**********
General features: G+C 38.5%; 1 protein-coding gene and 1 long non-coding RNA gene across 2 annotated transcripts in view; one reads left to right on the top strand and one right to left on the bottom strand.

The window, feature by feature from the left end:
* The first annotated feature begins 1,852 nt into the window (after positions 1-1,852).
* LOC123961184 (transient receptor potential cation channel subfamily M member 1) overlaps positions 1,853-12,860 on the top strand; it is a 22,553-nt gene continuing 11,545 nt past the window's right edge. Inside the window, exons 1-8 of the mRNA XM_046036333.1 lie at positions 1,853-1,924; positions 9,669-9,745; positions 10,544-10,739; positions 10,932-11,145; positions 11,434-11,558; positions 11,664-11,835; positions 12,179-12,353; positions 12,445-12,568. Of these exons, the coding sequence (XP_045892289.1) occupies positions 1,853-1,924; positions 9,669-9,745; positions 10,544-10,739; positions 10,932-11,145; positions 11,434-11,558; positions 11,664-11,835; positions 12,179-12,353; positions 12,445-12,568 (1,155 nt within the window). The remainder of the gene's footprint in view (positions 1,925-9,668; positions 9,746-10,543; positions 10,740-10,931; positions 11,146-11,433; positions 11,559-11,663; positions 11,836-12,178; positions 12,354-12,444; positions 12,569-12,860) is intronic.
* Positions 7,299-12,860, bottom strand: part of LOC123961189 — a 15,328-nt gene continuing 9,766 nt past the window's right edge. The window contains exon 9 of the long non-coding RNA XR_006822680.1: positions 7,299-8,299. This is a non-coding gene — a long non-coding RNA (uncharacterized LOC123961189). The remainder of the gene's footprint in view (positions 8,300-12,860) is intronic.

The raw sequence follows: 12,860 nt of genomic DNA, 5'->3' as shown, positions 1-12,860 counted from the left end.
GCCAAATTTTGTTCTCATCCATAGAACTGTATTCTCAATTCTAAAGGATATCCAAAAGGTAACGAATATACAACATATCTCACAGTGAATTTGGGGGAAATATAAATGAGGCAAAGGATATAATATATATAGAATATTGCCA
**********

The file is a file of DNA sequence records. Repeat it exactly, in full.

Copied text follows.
General features: G+C 38.5%; 1 protein-coding gene and 1 long non-coding RNA gene across 2 annotated transcripts in view; one reads left to right on the top strand and one right to left on the bottom strand.

The window, feature by feature from the left end:
* The first annotated feature begins 1,852 nt into the window (after positions 1-1,852).
* LOC123961184 (transient receptor potential cation channel subfamily M member 1) overlaps positions 1,853-12,860 on the top strand; it is a 22,553-nt gene continuing 11,545 nt past the window's right edge. Inside the window, exons 1-8 of the mRNA XM_046036333.1 lie at positions 1,853-1,924; positions 9,669-9,745; positions 10,544-10,739; positions 10,932-11,145; positions 11,434-11,558; positions 11,664-11,835; positions 12,179-12,353; positions 12,445-12,568. Of these exons, the coding sequence (XP_045892289.1) occupies positions 1,853-1,924; positions 9,669-9,745; positions 10,544-10,739; positions 10,932-11,145; positions 11,434-11,558; positions 11,664-11,835; positions 12,179-12,353; positions 12,445-12,568 (1,155 nt within the window). The remainder of the gene's footprint in view (positions 1,925-9,668; positions 9,746-10,543; positions 10,740-10,931; positions 11,146-11,433; positions 11,559-11,663; positions 11,836-12,178; positions 12,354-12,444; positions 12,569-12,860) is intronic.
* Positions 7,299-12,860, bottom strand: part of LOC123961189 — a 15,328-nt gene continuing 9,766 nt past the window's right edge. The window contains exon 9 of the long non-coding RNA XR_006822680.1: positions 7,299-8,299. This is a non-coding gene — a long non-coding RNA (uncharacterized LOC123961189). The remainder of the gene's footprint in view (positions 8,300-12,860) is intronic.

The raw sequence follows: 12,860 nt of genomic DNA, 5'->3' as shown, positions 1-12,860 counted from the left end.
GCCAAATTTTGTTCTCATCCATAGAACTGTATTCTCAATTCTAAAGGATATCCAAAAGGTAACGAATATACAACATATCTCACAGTGAATTTGGGGGAAATATAAATGAGGCAAAGGATATAATATATATAGAATATTGCCA